- No one knows what the long term effects of spraying processed free glutamic acid on crops will be.
- That the processed free glutamic acid (MSG) will be absorbed into the body of the plant and into the fruit, nuts, seeds, or vegetable it produces seems undeniable. If it were not, the plant would not be stimulated to grow. Neither Emerald BioAgriculture or the EPA will address this issue.
- That there will be residue left on crops has not been disputed by Emerald BioAgriculture. But no study of either the amount of that residue, or the least amount of processed free glutamic acid needed to cause a reaction in an MSG-sensitive person, has ever been done. "It should wash off" doesn't mean it will wash off. "It seems unlikely that such a small amount would cause a reactions" doesn't mean that a small amount will not cause a reaction or have long term health effects.
- Free glutamic acid is known to be toxic to the nervous system. But the neurotoxic effects that processed free glutamic acid will have on animals that consume the plants on which it is sprayed - effects over and above any effects caused by external glutamic acid residue - have never been evaluated. Neither are there data on the effects that spraying processed free glutamic acid will have on drinking water.
- Consider, also, that children are most at risk from the effects of processed free glutamic acid. Their undeveloped blood-brain barriers leave them most at risk from exposure to processed free glutamic acid. It has been repeatedly demonstrated that infant animals fed processed free glutamic acid when young develop neuroendocrine problems such as gross obesity, stunted growth, and reproductive disorders later in life, and that they also develop learning disabilities. Emerald BioAgriculture did not address that particular safety issue in its application to the EPA.
- No one knows how little glutamic acid is needed to kill a single brain cell or to trigger an adverse reaction.
- Free glutamic acid is a neurotransmitter. It causes nerves to fire, carrying nerve impulses throughout the nervous system.
- Free glutamic acid is a neurotoxin. Under certain circumstances, free glutamic acid will cause nerves to fire repeatedly, until they die.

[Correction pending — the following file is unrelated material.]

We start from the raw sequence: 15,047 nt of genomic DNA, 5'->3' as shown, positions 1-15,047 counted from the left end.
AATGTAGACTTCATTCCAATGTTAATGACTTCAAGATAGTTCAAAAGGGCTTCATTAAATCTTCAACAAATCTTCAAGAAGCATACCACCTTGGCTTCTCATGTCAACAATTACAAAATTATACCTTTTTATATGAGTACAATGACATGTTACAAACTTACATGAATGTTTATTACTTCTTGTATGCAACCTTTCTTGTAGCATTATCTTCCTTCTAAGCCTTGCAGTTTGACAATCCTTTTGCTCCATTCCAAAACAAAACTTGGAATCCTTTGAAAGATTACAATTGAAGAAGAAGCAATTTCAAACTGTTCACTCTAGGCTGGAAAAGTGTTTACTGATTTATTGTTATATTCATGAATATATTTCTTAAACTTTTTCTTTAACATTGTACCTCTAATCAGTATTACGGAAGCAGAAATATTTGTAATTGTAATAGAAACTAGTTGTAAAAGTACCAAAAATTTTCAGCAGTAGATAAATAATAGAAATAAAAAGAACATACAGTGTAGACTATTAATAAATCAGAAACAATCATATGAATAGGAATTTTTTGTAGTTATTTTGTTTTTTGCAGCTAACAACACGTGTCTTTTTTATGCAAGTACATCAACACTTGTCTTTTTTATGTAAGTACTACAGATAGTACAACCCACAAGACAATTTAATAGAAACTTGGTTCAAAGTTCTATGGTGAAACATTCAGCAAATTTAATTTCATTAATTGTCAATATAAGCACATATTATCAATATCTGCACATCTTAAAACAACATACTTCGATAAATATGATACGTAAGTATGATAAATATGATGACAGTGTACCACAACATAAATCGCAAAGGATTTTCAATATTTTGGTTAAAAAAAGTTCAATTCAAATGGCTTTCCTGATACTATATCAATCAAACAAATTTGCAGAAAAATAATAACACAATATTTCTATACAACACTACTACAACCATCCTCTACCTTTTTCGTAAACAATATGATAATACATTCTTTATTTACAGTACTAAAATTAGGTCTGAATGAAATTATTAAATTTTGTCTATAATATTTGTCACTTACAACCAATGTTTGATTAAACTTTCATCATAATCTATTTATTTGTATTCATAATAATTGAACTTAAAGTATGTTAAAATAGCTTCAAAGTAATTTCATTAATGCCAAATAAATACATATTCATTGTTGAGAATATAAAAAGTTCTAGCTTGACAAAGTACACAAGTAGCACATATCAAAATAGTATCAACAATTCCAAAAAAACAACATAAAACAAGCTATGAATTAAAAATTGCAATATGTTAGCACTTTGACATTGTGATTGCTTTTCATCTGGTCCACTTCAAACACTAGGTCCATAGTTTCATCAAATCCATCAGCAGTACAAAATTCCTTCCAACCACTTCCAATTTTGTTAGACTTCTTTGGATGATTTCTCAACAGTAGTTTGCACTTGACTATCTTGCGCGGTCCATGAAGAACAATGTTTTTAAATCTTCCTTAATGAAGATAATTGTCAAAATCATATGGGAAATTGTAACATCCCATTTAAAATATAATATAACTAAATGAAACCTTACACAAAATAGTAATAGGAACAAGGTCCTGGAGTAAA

- Processed free glutamic acid kills brain cells. The free glutamic acid ingested by laboratory animals that caused brain lesions and neuroendocrine disorders was very often given in the form of the food ingredient "monosodium glutamate." "Monosodium glutamate" is the name of a particular food additive. Processed free glutamic acid is the reactive component in "monosodium glutamate," just as processed free glutamic acid is a reactive component in AuxiGro.
The glutamate industry research done in the 1970s that was submitted to the EPA by the Auxein Corporation, that pretended to find that processed free glutamic acid is "safe," has been long refuted by independent scientists. Indeed, at the present time, neuroscientists attempting to develop drugs to block the toxic effects of free glutamic acid are using processed free glutamic acid to selectively kill certain kinds of brain cells.
- Processed free glutamic acid causes neuroendocrine disorders in maturing animals that ingest processed free glutamic acid early in life.
- Processed free glutamic acid causes learning disorders in maturing animals that ingest processed free glutamic acid early in life.
- Processed free glutamic acid crosses the placental barrier and causes learning disabilities in animal offspring of dams that ingest it.
- Processed free glutamic acid has access to the brain through the blood-brain barrier, which is not impervious to the unregulated flow of processed free glutamic acid. The blood-brain barrier is immature at birth and may continue to develop up to puberty. In certain areas called the circumventricular organs, the blood barrier is never impervious to the unregulated flow of free glutamic acid. In addition, the blood-brain barrier is easily damaged by such events as high fever, a blow to the head, drug use, stroke, ingestion of processed free glutamic acid, and the normal process of aging.
- The National Institutes of Health recognize glutamic acid as being associated with addiction, stroke, epilepsy, degenerative disorders such as Alzheimer's disease, Parkinson's disease, and ALS, brain trauma, neuropathic pain, schizophrenia, anxiety, and depression.